The interaction between Grace and Rocky is fun and popcorny. But really that’s about all there is here for me, and fun and popcorny is not Hugo Worthy unless it’s really good, which this isn’t. This will be below no award for me, and it’s not really close.

    Liked by 1 person

  2. I got through this but enjoyed The Martian SO MUCH more. It had more characters and a real sense of peril.

    I agree with Garik16 that the flashbacks really didn’t add anything. I usually love an amnesia plot because it’s an interesting way of infodumping the back story plus having the audience find out things at the same time as the characters, but without any interaction with others during the amnesia phase, the whole power and usefulness of the trope was lost. Weir could have done a delayed reveal of the information without the amnesia plot at all by having the viewpoint character slowly reveal the info to the reader. My favorite bits were with Rocky.


  3. I have to admit, I’m a bit lukewarm about this one. I didn’t really like Grace very much as a character, and the flashbacks-to-recovered-memory thing felt obtrusively gimmicky after a while.

    Also, as a linguistician (albeit lapsed), I feel I have to give a small yelp of protest about the ease of communication. Weir seems to think that all you need is a vocabulary, and syntax will just sort itself out. Good. Luck. With. That.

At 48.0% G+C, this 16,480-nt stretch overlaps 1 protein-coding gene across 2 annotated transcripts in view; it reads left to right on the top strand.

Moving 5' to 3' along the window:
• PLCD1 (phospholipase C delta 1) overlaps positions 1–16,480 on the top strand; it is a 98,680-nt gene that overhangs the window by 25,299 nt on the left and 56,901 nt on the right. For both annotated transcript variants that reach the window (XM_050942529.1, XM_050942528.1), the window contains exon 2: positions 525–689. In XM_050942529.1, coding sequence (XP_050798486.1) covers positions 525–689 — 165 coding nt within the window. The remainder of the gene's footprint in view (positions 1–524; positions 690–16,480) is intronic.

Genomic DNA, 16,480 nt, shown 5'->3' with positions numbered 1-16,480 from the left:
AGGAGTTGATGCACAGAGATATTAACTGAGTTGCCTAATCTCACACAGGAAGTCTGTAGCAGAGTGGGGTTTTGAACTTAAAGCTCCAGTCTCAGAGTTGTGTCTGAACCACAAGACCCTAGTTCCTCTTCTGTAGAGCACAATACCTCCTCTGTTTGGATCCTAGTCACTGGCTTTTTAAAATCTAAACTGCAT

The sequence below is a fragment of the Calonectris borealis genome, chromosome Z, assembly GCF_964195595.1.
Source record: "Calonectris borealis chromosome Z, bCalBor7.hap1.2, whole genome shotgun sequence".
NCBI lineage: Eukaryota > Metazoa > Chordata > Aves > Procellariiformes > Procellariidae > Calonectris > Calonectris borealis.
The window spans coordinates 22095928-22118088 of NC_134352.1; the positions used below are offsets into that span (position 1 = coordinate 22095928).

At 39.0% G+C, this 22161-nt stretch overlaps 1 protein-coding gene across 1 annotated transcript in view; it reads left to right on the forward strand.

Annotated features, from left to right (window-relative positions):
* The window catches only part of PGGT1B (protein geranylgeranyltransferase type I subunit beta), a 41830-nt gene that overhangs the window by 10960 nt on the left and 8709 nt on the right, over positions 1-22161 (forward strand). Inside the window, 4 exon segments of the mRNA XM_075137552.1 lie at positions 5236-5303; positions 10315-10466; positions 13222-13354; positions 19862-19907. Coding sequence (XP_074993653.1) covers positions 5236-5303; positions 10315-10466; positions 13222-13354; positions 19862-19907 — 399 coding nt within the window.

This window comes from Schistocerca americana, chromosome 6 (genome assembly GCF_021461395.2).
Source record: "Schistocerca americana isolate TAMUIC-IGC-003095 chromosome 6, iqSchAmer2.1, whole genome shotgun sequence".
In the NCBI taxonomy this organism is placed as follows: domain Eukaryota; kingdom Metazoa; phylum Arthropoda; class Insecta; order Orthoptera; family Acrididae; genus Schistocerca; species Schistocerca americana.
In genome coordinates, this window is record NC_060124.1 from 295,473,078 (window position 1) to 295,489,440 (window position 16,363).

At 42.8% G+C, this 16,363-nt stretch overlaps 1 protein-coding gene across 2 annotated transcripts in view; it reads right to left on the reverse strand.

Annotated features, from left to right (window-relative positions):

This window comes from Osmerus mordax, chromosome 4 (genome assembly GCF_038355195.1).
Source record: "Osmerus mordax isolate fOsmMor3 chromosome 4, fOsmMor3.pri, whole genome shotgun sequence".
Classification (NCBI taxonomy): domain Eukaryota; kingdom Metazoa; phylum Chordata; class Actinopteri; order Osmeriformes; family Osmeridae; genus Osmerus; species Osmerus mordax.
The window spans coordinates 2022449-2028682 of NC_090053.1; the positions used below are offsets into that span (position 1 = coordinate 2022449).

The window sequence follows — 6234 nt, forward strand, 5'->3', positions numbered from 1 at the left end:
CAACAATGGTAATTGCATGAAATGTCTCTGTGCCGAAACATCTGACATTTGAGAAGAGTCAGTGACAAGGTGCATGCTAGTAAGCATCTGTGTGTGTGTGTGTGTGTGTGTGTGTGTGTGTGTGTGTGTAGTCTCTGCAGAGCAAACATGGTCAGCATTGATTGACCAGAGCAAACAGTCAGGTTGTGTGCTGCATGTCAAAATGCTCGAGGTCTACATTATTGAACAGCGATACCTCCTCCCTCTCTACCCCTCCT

– Though implausibly easy translation is just one of those hand-wave things you have to have… otherwise, every SF TV show would be like “Episode 169: the whole mission is imperilled when Picard finds out a verb he’s been using frequently actually has an irregular aorist tense. Meanwhile, Worf gets in a series of amusing misunderstandings while asking his way to the gym.”

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    • Practically speaking, I’d expect them to work out a sort of pidgen. However, I think the readers might get tired of stuff like “Astrophage bad. Kill kill. Lifesupport trouble. Fix fix.” 🙂

      Liked by 1 person

  4. I thought the flashbacks were doing something different. Amnesiac Grace had a picture of himself as someone who would do the brave, sacrificial thing. I mean, clearly he had done that! And the flashbacks eventually showed that in fact, when given the opportunity, he funked it. And then he had to sit with that, but he got a second chance — he had an opportunity with Rocky, and this time he made the hard call, not for his own planet, but for the planet of his friend. That was the “full of grace” bit.

    So the flashbacks are there to give Grace time to build the idea of himself as someone who would make the sacrifice place, and then to decide if that’s what he wants to be.

    Is Hail Mary a sporting term in Australia? A Hail Mary play is a last minute gambit that could save the day but is a real long shot — an attack on goal from a huge distance, an impossible pass (I know it mostly from American football), something like that.

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  5. I am told there is a glaring science error in the denouement, though can’t reproduce the details; something to do with nitrogen (again)?


    • Yeah – I was read it via audiobook, so it is harder to check the details but there was definitely a wait-hold-on-but-wouldn’t-that-have-etc moment on the issue of the nitrogen atomsphere. I put it down to me missing something in the explanation but it could well have been a mistake on the author’s part